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VLAN Questions

March 23rd, 2017 in ICND2 200-105 Go to comments

Question 1


On an Ethernet connection, a duplex mismatch is a condition where two connected devices operate in different duplex modes, that is, one operates in half duplex while the other one operates in full duplex. Duplex mismatch can easily cause collision domain issue as the device that operates in full duplex mode turns off CSMA/CD. So it is eager to send data immediately without checking if the link is free to use -> A is correct.

An “inband path” is the path which provides path for management traffic (like CDP, VTP, PAgP…) but we are not sure why congestion on the switch inband path can cause collision domain issues. Maybe congestion on inband path prevents the JAM signal (sent when a collision occurs on the link) to be sent correctly on the link.

Question 2


By default, all ports on a new switch belong to VLAN 1 (default & native VLAN). There are also some well-known VLANs (for example: VLAN 1002 for fddi-default; VLAN 1003 for token-ring…) configured by default -> A is not correct.

To communicate between two different VLANs we need to use a Layer 3 device like router or Layer 3 switch -> B is correct.

VLANs don’t affect the number of collision domains, they are the same -> C is not correct. Typically, VLANs increase the number of broadcast domains.
We must use a different network (or sub-network) for each VLAN. For example we can use for VLAN 1, for VLAN 2 -> D is correct.

A switch maintains a separate bridging table for each VLAN so that it can send frame to ports on the same VLAN only. For example, if a PC in VLAN 2 sends a frame then the switch look-ups its bridging table and only sends frame out of its ports which belong to VLAN 2 (it also sends this frame on trunk ports) -> E is correct.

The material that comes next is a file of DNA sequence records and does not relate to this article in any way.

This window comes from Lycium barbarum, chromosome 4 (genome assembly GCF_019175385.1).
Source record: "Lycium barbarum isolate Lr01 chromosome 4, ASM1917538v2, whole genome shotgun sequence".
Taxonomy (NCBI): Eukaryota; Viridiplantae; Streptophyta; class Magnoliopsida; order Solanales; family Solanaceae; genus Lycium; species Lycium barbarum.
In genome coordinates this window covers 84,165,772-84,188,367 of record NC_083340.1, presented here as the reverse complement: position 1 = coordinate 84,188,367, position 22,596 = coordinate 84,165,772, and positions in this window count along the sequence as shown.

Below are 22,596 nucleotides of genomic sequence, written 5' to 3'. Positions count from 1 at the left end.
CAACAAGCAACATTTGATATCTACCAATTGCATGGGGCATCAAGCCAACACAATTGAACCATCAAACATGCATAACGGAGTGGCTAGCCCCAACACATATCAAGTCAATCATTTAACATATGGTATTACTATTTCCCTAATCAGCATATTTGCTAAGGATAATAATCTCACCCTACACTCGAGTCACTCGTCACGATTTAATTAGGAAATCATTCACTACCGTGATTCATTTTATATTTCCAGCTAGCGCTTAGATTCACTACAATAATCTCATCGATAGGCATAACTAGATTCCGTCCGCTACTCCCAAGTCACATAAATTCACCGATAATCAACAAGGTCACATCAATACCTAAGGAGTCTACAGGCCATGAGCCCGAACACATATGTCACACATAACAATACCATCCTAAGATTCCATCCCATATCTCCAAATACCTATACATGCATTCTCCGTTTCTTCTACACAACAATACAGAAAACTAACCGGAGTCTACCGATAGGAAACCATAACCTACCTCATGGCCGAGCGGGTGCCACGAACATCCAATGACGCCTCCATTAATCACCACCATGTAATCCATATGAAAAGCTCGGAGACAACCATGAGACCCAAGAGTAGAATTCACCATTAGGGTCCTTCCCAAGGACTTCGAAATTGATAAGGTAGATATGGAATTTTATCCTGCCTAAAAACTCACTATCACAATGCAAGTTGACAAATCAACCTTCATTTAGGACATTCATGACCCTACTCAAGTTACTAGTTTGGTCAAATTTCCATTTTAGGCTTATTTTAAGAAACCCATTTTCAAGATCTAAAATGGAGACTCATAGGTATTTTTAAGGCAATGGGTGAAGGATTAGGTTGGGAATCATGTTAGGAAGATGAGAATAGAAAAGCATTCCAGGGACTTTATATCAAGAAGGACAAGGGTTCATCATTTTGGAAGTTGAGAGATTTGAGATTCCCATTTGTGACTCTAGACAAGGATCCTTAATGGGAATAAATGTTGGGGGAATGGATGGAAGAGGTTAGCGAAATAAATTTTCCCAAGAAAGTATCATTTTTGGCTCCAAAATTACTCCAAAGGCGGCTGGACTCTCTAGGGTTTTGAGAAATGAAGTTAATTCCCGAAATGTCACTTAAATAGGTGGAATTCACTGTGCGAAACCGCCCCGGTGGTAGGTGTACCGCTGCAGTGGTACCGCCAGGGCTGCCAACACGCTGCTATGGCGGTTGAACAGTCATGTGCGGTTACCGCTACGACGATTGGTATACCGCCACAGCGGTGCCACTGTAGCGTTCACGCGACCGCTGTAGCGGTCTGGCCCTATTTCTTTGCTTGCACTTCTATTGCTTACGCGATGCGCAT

We can use multiple switches to expand VLAN -> F is not correct.

Question 3


If we configure an access port as follows:

Switch(config)#interface fa0/1
Switch(config-if)#switchport mode access

Then this interface, by default, will belong to VLAN 1. Of course we can assign another VLAN to this port via the “switchport access vlan {vlan-number}” command.

Question 4

Question 5


The “switchport access vlan 1” assigns VLAN 1 to this interface. In fact, by default all access ports belong to VLAN 1 so this command is hidden in the switch configuration.

Question 6


A VLAN does not need to be assigned to any port -> B is not correct.

An access port can only receive traffic from one VLAN -> C is not correct.

If not assigned to a specific VLAN, an access port carries traffic for VLAN 1 by default -> D is not correct.

An access port will drop packets with 802.1Q tags -> A is correct. Notice that 802.1Q tags are used to packets moving on trunk links.

Question 7

Comments (4) Comments
  1. ash
    March 30th, 2017

    where are the questions ???????????????

  2. rfvaz
    April 1st, 2017

    Where are the questions? Need I to be a premium member?

  3. Tubik
    April 11th, 2017

    Yes you have to pay for a premium to see questions